Thrips are tiny insects that can wreak havoc on gardens. These one-millimeter-long garden pests are slim with black or light yellow abdomens that sport two sets of small wings. These nemeses lurk on leaves’ undersides, along the leaf veins, and puncture and feed on plant tissues and sap, thereby depleting plants of their food.
In addition to stealing food from treasured plants, they are also disease spreaders. When they bite into different plants, they spread diseases from other plants to your healthy ones. It is essential to identify thrips in your garden to avoid decimation of your crops.
Read on to learn everything to know about thrips, including how to rid them and deter them from your garden organically.
Identify Thrips Damage
It is vital to identify the presence of thrips in a garden and take action to control their population. Due to their tiny body structure and ability to hide, they can be challenging to spot. Unfortunately, once you see the thrips themselves, you likely already have some trouble.
Here are some ways to spot this destructive garden pest:
- Keep a watchful eye out for leaves with dark green blemishes and silvery spots. This is a clear indicator that thrips are infesting your plant or garden.
- Acquire some yellow sticky traps from your local nursery or garden center and hang some around your garden. The adult flying insect will often get trapped on the sticky surface, which can help disrupt this garden pest’s life cycle. More often, though, the pheromone-loaded sticky traps will alert you to whether or not this pest is present, allowing you to take additional measures to take care of the issue.
- Thrips tend to camouflage themselves by lurking parallel along leaf veins.
- Look for dry leaves that drop when touched. These leaves have been depleted of their nutrient systems.
How to Get Rid of Thrips
It’s one thing to understand everything to know about thrips, but it’s another to be able to control them effectively in your garden. Thrips can be unwieldy nemeses for gardeners because they can be challenging to eradicate.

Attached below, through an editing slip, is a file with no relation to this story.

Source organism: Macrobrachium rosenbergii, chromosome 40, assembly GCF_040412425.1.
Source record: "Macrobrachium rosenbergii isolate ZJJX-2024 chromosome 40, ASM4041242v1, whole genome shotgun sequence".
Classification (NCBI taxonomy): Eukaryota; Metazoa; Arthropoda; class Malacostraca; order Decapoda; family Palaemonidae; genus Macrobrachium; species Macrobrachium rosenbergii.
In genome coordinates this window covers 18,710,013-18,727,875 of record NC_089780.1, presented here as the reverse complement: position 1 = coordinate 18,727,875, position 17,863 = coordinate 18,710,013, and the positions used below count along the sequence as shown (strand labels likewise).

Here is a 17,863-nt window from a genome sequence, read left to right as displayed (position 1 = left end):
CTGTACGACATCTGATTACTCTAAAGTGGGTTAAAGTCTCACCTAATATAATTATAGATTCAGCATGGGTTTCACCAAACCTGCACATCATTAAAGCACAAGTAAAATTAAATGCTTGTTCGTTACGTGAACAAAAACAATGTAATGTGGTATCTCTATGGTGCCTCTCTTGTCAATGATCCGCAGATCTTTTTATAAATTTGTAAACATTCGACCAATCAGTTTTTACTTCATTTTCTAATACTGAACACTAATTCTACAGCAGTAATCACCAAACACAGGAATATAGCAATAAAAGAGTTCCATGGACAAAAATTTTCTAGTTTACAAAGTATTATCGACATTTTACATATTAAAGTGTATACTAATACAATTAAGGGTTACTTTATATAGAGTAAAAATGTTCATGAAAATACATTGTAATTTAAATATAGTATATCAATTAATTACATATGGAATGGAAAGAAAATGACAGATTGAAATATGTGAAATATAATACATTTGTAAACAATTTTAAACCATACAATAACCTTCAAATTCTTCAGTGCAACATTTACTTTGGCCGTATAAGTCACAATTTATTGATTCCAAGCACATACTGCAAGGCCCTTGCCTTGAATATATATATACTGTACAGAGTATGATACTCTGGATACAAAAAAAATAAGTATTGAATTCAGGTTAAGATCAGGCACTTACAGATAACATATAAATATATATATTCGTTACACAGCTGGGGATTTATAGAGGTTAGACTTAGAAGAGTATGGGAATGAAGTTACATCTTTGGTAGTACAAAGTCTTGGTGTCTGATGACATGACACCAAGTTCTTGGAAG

As organic gardeners, we aim to allow different aspects of nature to care for other areas of nature. Getting rid of garden pests is no different. You might think that grabbing an insecticide will be the best way of decimating thrips from your garden.
There are a few reasons why you should avoid using insecticides in your garden:
- When you use insecticides, you don’t just attack the individual pest; you wipe out an entire population of insects, even the good ones! Many beneficial insects are working hard in your garden to eat garden pests, pollinate flowers, and maintain the ecosystem’s natural balance.
- Insecticides leach into your soil, your plants, and the fruits and vegetables that you grow there, contaminating your food.
Pruning to Control Thrips
Regularly inspect your plants for thrips or other plant pests and take action immediately if any are detected.
- Prune all damaged and infested leaves and plants and dispose of them completely. Seal them in a bag and dispose of them in a trash receptacle.
Lure Beneficial Insects to Deter Thrips Bugs
Beneficial insects are a gardener’s best friends. They feed on garden pests like thrips bugs, naturally controlling the population of destructive insects. Beneficial insects are the best way to control the population of thrips and keep your plants healthy. Many beneficial insects are already in your environment; the aim is to keep them there and encourage more of them to seek out your garden space.
- Entice beneficial insects by planting flowers in and around your garden beds. Pollen and nectar keep beneficial insects happy and give them an ideal environment for them to reside in.
Plant companion plants that lure predatory insects to the garden. The insects that flock to these plants will feed on pests like thrips, naturally eliminating them from your garden. Green lacewings, minute pirate bugs, ladybugs, and predatory mites readily prey on thrips.
Lure these predatory insects to your garden bed by interplanting crops with:
Hang Yellow Sticky Traps to Get Rid of Thrips
Pick up some yellow sticky traps from your local nursery or garden center and hang some around your garden. The adult flying insect will often get trapped on the sticky surface, which can help disrupt the life cycle of this garden pest. More often, though, the pheromone-loaded sticky traps will alert you to whether or not this pest is present, allowing you to take additional measures to take care of the problem.
Thrips Treatment: Hosing Down Plants
Use a spray nozzle to knock thrips off your plants to keep them from doing more harm. Hopefully, they will move on to another location instead of returning to your plant.
- As you inspect your plants’ leaves and stems, use a sprayer attachment on your hose nozzle and wash the undersides of your leaves with a steady stream of water. Repeat as often necessary or as much as the plant can tolerate.
- Spray your plant with a soap and water solution (mix two teaspoons of dish soap per one gallon of water). Ensure that you thoroughly cover both sides of the leaves and other areas of the plant.
Everything to Know About Thrips
Overall, the organic gardener’s goal is to utilize nature as much as possible to solve problems in the garden. Now that you’ve learned everything to know about thrips, you can work with nature to combat them. Encouraging beneficial insects is the best way to attack the thrip population. Increasing your garden’s biodiversity will help your garden become more self-sufficient and reduce destructive nemeses like thrips from destroying the plants that you’ve worked so hard to grow.